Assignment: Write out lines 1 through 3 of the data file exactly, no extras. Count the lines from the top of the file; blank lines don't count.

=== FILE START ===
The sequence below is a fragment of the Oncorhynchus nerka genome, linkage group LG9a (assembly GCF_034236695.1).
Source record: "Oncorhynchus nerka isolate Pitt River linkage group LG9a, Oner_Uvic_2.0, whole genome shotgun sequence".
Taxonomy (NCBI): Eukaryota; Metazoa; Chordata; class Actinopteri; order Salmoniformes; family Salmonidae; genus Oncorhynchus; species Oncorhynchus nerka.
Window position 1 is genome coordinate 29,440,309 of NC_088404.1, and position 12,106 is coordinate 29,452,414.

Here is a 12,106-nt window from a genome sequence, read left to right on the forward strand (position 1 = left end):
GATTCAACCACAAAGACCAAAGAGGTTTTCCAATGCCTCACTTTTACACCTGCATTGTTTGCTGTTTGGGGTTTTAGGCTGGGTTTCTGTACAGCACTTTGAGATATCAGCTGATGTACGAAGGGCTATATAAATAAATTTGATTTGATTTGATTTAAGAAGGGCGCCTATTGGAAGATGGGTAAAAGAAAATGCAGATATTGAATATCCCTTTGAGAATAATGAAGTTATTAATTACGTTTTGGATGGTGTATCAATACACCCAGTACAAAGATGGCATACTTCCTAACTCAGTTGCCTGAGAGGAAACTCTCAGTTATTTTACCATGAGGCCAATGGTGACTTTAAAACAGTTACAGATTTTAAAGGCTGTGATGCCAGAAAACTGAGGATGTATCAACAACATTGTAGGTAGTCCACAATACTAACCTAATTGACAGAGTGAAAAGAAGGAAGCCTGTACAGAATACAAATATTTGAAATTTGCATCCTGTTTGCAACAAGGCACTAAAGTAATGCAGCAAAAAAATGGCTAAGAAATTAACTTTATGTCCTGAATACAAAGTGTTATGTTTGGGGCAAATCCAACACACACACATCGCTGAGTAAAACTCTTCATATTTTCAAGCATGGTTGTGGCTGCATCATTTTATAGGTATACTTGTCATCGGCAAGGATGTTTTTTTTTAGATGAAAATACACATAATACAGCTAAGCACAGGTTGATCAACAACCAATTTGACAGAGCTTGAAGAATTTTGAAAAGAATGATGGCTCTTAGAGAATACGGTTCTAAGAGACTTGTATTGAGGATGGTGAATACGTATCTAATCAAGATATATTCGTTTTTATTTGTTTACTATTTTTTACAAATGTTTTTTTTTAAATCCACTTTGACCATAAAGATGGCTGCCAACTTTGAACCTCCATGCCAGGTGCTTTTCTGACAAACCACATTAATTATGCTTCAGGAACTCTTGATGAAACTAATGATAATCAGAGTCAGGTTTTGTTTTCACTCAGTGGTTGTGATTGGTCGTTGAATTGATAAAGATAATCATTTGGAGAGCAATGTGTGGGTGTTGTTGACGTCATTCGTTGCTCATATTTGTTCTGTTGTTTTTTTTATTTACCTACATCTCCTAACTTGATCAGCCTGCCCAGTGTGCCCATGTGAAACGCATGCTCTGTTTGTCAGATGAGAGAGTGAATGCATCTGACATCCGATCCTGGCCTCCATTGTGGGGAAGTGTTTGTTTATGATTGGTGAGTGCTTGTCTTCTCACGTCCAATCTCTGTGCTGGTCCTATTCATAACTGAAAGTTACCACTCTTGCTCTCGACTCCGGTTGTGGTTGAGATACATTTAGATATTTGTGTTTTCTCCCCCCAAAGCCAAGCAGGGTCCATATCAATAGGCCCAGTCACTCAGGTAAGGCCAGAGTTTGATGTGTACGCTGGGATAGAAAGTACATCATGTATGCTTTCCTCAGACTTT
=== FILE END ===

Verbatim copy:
The sequence below is a fragment of the Oncorhynchus nerka genome, linkage group LG9a (assembly GCF_034236695.1).
Source record: "Oncorhynchus nerka isolate Pitt River linkage group LG9a, Oner_Uvic_2.0, whole genome shotgun sequence".
Taxonomy (NCBI): Eukaryota; Metazoa; Chordata; class Actinopteri; order Salmoniformes; family Salmonidae; genus Oncorhynchus; species Oncorhynchus nerka.